The smaller the form factor, the more easily a beamformer can be integrated and produced at acceptable price levels, especially if it is compatible with high-volume semiconductor manufacturing processes.

This is exactly why the state of the art in optical scanning systems is evolving from the rotating arrays of lasers and detectors currently available on the market to on-chip integrated photonics solutions that are increasingly appearing in prototypes and industry literature. The 2020 Consumer Electronics Show, for example, featured several examples of integrated silicon-photonics solutions for 3D scanning applications.

Conceptually, such integrated-photonics solutions use beamformers that consist of a waveguide, phase shifters, and an array of on-chip antennas (see schematic). Through controlled phase modulation, the antennas can transmit signals in a controlled direction. Notably, such on-chip systems are subject to inevitable manufacturing variations, which will cause inevitable deviations in the phase modulation and behavior of the system. To compensate for these inherent aberrations, calibration is required. Normally, this process is performed in a controlled and complex optical setup after the devices are manufactured. The calibration protocol relies on making individual phase corrections afterward by pretesting the device under various signal conditions. This testing protocol, however, can be very impractical, both in terms of throughput (when many devices need to be calibrated) or in cases where recurring calibration may be needed.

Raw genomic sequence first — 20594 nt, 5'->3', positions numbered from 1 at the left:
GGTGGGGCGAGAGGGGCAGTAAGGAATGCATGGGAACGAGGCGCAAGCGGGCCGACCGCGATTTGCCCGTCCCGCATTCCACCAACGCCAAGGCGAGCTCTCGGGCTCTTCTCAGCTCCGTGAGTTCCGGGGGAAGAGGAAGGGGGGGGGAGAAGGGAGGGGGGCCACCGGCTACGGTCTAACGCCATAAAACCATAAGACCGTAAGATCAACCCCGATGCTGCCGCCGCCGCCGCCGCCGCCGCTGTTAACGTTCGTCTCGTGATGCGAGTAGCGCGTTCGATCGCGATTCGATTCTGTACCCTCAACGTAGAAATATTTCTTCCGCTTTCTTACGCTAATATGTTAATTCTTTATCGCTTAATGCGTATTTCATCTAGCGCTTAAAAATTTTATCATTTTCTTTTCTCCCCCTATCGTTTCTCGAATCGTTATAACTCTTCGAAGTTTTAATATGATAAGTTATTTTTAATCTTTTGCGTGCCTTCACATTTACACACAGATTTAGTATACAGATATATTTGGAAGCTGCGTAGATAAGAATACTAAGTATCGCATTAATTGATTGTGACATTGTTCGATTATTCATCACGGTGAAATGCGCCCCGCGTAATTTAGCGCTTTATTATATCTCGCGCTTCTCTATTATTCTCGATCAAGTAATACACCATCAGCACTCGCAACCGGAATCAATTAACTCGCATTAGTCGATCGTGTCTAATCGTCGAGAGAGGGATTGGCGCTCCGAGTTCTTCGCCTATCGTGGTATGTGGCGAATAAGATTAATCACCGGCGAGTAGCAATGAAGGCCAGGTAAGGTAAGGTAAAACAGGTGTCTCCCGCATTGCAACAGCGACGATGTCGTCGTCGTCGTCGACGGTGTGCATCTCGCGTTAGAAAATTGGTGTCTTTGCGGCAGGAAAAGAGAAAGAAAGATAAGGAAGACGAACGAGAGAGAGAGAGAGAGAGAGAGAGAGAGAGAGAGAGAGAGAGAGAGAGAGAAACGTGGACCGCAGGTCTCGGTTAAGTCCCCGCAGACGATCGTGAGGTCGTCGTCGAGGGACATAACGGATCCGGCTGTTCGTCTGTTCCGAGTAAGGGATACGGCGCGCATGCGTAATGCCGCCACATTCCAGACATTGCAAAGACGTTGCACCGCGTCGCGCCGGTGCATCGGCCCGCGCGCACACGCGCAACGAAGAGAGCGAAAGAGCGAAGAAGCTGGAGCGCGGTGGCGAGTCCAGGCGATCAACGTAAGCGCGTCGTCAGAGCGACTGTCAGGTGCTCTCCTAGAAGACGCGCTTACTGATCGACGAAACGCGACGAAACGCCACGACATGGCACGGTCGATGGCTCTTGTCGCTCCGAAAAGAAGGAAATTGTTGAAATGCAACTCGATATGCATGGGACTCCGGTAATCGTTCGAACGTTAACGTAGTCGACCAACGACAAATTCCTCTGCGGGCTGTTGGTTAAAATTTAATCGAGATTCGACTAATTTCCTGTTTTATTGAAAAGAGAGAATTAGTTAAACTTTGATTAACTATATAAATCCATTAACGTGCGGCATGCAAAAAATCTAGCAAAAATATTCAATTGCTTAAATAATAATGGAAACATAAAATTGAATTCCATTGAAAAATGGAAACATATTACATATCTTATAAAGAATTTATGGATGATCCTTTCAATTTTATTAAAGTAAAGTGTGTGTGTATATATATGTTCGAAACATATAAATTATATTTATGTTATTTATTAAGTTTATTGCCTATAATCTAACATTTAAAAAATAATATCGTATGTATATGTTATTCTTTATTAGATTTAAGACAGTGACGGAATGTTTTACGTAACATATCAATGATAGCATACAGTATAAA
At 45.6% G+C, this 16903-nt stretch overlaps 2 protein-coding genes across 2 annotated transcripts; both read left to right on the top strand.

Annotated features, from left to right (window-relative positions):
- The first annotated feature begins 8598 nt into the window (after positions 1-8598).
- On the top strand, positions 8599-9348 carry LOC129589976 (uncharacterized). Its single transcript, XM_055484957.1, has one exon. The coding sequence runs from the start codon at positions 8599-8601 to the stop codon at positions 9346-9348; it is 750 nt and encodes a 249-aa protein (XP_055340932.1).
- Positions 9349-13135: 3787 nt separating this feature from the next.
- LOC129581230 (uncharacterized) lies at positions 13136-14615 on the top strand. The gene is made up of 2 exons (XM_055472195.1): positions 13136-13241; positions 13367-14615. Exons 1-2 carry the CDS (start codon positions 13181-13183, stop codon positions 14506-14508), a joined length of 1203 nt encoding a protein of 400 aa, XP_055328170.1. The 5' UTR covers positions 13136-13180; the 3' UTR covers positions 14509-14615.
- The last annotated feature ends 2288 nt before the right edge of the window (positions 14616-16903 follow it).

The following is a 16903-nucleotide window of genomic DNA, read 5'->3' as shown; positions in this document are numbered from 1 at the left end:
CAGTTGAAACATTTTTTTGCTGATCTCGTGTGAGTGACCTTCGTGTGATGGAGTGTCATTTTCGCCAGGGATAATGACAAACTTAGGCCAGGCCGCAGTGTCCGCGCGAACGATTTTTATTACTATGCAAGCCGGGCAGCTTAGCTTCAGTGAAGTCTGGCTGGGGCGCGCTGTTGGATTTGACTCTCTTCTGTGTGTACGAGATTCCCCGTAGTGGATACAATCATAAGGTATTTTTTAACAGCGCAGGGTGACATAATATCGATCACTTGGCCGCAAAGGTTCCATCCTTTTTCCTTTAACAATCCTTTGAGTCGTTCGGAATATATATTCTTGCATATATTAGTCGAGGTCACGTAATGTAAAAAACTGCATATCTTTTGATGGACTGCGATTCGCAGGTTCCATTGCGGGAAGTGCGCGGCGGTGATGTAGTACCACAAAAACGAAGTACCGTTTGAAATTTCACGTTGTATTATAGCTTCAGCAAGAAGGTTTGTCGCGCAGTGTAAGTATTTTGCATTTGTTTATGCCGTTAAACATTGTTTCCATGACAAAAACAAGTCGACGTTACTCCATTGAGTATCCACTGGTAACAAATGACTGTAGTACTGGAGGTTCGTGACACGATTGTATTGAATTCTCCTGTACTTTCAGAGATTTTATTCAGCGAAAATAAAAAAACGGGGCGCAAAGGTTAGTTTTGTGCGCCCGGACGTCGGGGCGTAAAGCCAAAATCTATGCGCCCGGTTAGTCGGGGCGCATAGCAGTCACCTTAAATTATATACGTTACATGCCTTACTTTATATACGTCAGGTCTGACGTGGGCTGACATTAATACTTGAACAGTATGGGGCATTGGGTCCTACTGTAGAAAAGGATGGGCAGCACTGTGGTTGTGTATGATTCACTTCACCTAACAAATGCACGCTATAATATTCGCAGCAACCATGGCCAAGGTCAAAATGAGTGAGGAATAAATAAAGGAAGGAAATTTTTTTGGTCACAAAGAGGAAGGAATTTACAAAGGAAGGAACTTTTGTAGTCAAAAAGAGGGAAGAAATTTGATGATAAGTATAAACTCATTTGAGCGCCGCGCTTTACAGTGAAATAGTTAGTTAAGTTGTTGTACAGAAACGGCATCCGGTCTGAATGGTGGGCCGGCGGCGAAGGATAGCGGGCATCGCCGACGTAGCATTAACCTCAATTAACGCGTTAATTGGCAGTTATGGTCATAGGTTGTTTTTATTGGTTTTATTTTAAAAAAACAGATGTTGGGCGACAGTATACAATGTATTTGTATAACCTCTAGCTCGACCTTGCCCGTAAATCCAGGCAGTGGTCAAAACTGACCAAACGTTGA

More recently, a new integrated optical beamformer architecture has emerged to address many of these challenges. In the latest demonstrations, this beamformer design can cover a 40° field of view with angular precision below 0.2°, and these specifications leave room for further improvements aimed at market-ready implementations.

The main novelties of this solution are in the architecture and the choice of material platforms. Where typical solid-state lidar systems are built either in silicon or silicon nitride (SiN) photonics, new beamformer designs combine both materials. They construct the waveguide and the antennas in SiN to allow for low-loss, high-power handling and good process control1. Conventional silicon photonics, meanwhile, comprises the phase shifters and on-chip photodetectors. Silicon photonics-based phase shifters have proven to be the preferred option over SiN platforms because they can achieve low-power compact operation. Steering at 2D is performed by the phase shifter via wavelength sweeping2.

Optical beamforming chips (a) fabricated on imec’s 200-mm photonic pilot line are based on silico nitride-on-silicon technology for lidar applications. The scanning electron microscope image (b) shows top and side views of antenna elements.